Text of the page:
The concept of denial in Arthur Miller's play The Crucible is crucial to the hysteria which breaks out in Salem. Many of the characters deny something at one point or another in the play.
Abigail Williams denies many different things throughout the play. In the beginning, she denies having anything to do with Betty's "illness." When questioned about her being put out of the Proctor house, she denies any wrongdoing (even though she was fired by Elizabeth Proctor for having an affair with John Proctor). Later, Abigail denies being apart of witchcraft only to resend her denial when it seems to benefit her.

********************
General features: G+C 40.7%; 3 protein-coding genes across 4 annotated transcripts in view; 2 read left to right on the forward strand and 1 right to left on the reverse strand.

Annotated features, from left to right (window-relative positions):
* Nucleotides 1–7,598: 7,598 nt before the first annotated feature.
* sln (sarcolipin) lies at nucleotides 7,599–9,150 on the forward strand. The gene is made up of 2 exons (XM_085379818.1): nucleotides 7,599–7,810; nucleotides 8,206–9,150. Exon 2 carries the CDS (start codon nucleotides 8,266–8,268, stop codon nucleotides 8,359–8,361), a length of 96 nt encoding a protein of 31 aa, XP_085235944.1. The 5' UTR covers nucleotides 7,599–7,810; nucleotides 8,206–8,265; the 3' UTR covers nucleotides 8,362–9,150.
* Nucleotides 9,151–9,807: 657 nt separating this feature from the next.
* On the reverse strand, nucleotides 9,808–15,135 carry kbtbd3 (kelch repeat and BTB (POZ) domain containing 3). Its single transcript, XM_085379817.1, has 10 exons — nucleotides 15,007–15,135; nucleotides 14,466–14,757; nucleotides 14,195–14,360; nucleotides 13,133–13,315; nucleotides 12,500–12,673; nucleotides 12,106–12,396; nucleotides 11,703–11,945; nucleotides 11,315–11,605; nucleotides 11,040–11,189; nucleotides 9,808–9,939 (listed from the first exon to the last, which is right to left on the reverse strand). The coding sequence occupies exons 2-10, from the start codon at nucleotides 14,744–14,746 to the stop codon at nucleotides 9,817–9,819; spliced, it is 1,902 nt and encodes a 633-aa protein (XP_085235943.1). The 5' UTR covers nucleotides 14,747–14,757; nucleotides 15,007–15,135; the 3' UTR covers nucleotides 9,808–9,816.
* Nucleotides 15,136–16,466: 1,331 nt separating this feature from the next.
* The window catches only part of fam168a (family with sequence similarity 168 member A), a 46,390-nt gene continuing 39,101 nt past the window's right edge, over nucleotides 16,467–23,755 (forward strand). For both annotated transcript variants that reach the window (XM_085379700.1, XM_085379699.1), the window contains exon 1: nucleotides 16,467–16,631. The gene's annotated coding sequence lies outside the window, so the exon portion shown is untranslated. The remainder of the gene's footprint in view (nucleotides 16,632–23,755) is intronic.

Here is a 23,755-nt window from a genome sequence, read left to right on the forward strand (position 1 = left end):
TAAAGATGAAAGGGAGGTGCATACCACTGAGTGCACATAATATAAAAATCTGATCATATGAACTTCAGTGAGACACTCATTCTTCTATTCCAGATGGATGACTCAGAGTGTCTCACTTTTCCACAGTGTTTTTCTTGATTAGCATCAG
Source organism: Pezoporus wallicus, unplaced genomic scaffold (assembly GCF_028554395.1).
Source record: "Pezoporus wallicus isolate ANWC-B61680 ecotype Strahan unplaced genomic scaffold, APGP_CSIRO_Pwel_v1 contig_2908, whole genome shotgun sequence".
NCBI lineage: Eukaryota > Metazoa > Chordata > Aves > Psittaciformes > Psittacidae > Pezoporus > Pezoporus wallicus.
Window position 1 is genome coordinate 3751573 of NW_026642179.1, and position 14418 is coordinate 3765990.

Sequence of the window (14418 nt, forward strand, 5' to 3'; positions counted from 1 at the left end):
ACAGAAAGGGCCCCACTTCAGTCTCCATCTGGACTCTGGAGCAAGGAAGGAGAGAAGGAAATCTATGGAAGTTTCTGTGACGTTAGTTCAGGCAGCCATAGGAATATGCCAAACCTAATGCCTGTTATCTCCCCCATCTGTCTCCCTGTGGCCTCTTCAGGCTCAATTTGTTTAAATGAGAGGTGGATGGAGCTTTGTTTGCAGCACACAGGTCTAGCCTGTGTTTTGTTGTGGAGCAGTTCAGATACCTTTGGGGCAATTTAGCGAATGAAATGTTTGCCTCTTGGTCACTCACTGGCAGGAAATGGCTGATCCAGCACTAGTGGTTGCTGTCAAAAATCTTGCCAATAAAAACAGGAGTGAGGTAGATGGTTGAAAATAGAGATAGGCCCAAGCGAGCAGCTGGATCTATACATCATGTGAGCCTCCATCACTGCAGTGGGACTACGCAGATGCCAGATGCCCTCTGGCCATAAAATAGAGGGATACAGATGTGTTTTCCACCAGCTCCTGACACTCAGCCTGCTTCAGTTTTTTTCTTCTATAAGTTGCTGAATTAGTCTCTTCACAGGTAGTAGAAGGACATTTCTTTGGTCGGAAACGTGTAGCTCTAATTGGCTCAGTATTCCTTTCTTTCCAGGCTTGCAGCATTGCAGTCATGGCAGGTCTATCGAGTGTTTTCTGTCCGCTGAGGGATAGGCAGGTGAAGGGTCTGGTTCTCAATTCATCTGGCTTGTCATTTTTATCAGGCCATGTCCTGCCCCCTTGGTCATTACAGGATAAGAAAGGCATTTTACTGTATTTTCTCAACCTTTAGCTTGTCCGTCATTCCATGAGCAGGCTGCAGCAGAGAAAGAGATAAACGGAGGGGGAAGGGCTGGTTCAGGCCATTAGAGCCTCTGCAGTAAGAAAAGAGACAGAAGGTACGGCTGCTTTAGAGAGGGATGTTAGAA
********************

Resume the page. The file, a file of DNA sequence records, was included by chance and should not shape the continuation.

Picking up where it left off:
John Proctor, while coming clean to Elizabeth, initially denies the admittance of the affair publicly. He knows that it will blacken his name.
Elizabeth Proctor denies, in court, that he husband was a lecher. Unfortunately, John had already told the court the truth and her denial only ends up causing more problems for her husband.
Many of the citizens accused of witchcraft deny the accusations. It is not until they are threatened with their lives that they admit, falsely, that they are witches.
The courts also are in denial. They fail to consider the fact that the whole town has been played for fools. The courts deny any relevant evidence, putting all their trust in spectral evidence (which later is thrown out because an accusation is made against Hale's wife).